In Mary Douglas’ chapter ‘Jokes’, she draws attention to Bergson and Freud’s views on the essence of a joke. Following Bergson’s belief that man’s essence lies in his spontaneity, both seem to agree in that a joke can be seen as the disruption of a controlled and organised organism.
I agree with this statement, as many comedies use this to amuse the viewer. Moreover, and unlike Douglas, I am also convinced that in many instances moral judgement plays a role in the working of this type of joke. To illustrate this technique, I will be using one of the characters from the American television sitcom, The Office, as an example.
Dwight Schrute is the pure definition of a mechanical being, and this aspect of himself is exploited extensively throughout the series. In these clips, Dwight is constantly teased precisely because of his mannerisms. In the first clip, what makes him a joke is his mechanical way of thinking, the fact that, as human-machine, nothing simpler could cross his mind but an extremely complex and arduous plan to steal a chandelier.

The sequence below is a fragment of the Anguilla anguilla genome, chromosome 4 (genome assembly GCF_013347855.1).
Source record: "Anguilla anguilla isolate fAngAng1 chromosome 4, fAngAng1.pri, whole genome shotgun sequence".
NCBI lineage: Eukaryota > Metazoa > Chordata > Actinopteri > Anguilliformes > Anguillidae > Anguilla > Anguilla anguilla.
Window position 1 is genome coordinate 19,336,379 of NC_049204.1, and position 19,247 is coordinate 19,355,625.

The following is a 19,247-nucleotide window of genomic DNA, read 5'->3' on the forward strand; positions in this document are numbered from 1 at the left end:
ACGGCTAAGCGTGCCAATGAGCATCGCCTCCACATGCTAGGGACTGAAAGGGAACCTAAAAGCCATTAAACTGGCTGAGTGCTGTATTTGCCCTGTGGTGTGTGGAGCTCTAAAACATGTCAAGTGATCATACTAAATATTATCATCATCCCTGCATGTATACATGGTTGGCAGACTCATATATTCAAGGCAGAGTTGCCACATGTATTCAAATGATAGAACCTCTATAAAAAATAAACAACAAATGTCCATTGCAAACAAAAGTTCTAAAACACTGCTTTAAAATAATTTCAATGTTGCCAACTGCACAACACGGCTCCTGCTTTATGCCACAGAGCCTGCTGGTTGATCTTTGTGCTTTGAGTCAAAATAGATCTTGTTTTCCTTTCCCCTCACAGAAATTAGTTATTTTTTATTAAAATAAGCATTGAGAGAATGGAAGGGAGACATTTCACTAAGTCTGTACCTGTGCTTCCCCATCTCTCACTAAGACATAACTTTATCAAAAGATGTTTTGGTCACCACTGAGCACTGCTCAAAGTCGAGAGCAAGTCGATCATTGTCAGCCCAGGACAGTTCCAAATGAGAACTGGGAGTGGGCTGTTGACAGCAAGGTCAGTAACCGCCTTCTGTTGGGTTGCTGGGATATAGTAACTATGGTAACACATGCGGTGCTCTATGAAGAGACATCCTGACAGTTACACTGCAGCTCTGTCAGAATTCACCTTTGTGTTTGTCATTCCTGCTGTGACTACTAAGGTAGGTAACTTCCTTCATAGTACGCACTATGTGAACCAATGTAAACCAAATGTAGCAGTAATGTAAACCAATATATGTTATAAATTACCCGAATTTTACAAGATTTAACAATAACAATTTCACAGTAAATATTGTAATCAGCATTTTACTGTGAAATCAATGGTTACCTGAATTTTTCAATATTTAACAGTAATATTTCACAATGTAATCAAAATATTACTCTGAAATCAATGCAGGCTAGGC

This tendency to get stuck in his automatism is what betrays him in his attempt to impersonate Jim in the second clip. It is also what makes the third and fifth clip funny, as he never even realises that he is being made fun of –in his mechanical world, being the object of a joke is inconceivable (in spite of being too often put in that position).
Lastly, to show how this teasing is always made towards the ‘organised’ character –in contrast with Mary Douglas’ view of the bidirectionality of the joke–, the second and fifth clips are good examples, as even when he is trying to prank Jim in the second clip (as a form of revenge for his impersonation of Dwight in the last clip), he is turned again into the object of the joke.